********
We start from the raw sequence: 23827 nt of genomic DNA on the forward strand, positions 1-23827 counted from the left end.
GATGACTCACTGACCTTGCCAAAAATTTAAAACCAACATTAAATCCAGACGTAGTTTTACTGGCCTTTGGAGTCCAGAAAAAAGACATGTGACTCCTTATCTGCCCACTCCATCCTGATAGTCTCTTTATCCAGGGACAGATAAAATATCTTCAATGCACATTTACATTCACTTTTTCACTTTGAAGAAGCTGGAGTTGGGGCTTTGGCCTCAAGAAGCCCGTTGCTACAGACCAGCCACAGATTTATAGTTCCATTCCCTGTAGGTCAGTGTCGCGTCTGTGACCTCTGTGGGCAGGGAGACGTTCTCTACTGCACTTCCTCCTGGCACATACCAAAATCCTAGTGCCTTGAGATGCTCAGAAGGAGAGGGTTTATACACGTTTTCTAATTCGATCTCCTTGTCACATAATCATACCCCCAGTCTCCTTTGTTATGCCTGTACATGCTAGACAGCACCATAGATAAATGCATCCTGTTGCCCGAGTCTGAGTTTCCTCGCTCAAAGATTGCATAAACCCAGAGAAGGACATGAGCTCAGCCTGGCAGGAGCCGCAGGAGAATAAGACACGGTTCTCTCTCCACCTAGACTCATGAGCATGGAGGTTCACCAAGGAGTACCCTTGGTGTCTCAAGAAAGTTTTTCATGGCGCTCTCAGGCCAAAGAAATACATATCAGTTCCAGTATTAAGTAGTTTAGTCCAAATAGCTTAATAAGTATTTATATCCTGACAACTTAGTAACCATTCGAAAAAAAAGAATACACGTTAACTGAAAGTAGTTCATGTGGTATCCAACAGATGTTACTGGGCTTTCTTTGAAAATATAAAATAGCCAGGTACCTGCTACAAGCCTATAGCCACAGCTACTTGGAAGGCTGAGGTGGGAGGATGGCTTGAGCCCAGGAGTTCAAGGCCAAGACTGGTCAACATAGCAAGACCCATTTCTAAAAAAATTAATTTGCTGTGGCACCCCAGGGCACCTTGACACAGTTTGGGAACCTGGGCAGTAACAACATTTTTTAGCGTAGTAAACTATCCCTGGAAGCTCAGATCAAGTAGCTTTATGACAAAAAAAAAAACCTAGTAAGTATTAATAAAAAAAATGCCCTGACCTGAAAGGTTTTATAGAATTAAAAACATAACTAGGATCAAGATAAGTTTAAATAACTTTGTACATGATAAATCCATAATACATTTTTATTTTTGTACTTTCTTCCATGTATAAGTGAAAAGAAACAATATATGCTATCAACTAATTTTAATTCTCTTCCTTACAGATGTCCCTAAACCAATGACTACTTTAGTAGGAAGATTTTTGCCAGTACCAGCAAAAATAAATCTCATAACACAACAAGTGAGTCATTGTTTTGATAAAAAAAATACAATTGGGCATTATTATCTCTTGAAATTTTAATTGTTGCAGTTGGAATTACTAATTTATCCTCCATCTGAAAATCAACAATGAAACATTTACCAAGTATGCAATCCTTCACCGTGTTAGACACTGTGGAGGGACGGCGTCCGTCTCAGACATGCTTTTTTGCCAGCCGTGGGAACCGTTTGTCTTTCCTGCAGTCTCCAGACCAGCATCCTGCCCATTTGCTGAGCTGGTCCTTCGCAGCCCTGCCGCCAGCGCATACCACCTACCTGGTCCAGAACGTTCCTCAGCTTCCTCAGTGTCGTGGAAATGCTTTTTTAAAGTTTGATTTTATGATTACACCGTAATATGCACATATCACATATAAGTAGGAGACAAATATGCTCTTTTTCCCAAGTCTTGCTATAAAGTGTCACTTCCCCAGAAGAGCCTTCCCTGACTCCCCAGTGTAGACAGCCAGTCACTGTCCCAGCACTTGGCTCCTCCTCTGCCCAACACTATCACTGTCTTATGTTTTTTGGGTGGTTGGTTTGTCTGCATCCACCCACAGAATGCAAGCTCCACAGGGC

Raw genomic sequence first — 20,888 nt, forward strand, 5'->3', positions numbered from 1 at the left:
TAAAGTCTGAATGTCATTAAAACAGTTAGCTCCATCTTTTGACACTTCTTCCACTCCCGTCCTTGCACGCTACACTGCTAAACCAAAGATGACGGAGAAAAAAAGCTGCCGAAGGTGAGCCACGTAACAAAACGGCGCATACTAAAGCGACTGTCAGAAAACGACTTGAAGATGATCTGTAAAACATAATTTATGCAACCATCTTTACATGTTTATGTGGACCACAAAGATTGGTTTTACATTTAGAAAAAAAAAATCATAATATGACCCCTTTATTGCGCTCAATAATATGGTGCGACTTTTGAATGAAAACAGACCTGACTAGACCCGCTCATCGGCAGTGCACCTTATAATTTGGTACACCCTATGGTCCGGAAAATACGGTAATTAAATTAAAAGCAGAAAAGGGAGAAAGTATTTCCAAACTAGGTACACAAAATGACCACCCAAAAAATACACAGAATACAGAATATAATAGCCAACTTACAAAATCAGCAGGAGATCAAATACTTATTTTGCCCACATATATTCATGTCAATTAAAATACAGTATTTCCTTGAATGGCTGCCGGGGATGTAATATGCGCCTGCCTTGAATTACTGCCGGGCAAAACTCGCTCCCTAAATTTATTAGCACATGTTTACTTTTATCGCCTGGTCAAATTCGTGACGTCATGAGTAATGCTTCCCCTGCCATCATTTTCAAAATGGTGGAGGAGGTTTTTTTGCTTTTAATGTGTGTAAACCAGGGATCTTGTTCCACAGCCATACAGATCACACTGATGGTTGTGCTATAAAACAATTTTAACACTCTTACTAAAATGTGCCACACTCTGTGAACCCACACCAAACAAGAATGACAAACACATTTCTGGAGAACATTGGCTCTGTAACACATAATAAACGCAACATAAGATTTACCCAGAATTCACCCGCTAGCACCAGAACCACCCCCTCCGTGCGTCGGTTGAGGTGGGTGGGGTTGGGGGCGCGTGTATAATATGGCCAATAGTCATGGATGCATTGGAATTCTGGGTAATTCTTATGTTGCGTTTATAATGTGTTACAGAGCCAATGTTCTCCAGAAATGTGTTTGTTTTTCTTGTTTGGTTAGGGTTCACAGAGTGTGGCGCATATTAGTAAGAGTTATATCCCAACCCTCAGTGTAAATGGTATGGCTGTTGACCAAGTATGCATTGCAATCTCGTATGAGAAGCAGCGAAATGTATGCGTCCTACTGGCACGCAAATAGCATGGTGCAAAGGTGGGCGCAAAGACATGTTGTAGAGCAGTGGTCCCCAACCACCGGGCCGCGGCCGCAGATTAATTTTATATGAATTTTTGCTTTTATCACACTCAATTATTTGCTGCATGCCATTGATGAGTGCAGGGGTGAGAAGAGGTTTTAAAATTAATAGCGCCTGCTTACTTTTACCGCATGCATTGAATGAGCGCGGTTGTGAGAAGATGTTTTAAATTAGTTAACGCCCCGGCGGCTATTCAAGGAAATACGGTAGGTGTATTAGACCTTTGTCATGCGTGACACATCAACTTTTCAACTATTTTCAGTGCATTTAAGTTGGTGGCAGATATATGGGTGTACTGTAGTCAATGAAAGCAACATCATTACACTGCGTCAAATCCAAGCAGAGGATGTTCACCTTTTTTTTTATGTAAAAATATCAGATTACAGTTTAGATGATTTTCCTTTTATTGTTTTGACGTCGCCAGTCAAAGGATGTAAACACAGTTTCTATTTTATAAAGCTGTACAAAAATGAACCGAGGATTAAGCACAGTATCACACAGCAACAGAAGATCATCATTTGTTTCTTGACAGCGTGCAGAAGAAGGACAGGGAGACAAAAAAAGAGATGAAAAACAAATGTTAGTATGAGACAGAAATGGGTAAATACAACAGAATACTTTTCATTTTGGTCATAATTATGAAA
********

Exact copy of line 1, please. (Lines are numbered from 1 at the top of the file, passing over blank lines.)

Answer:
We start from the raw sequence: 23827 nt of genomic DNA on the forward strand, positions 1-23827 counted from the left end.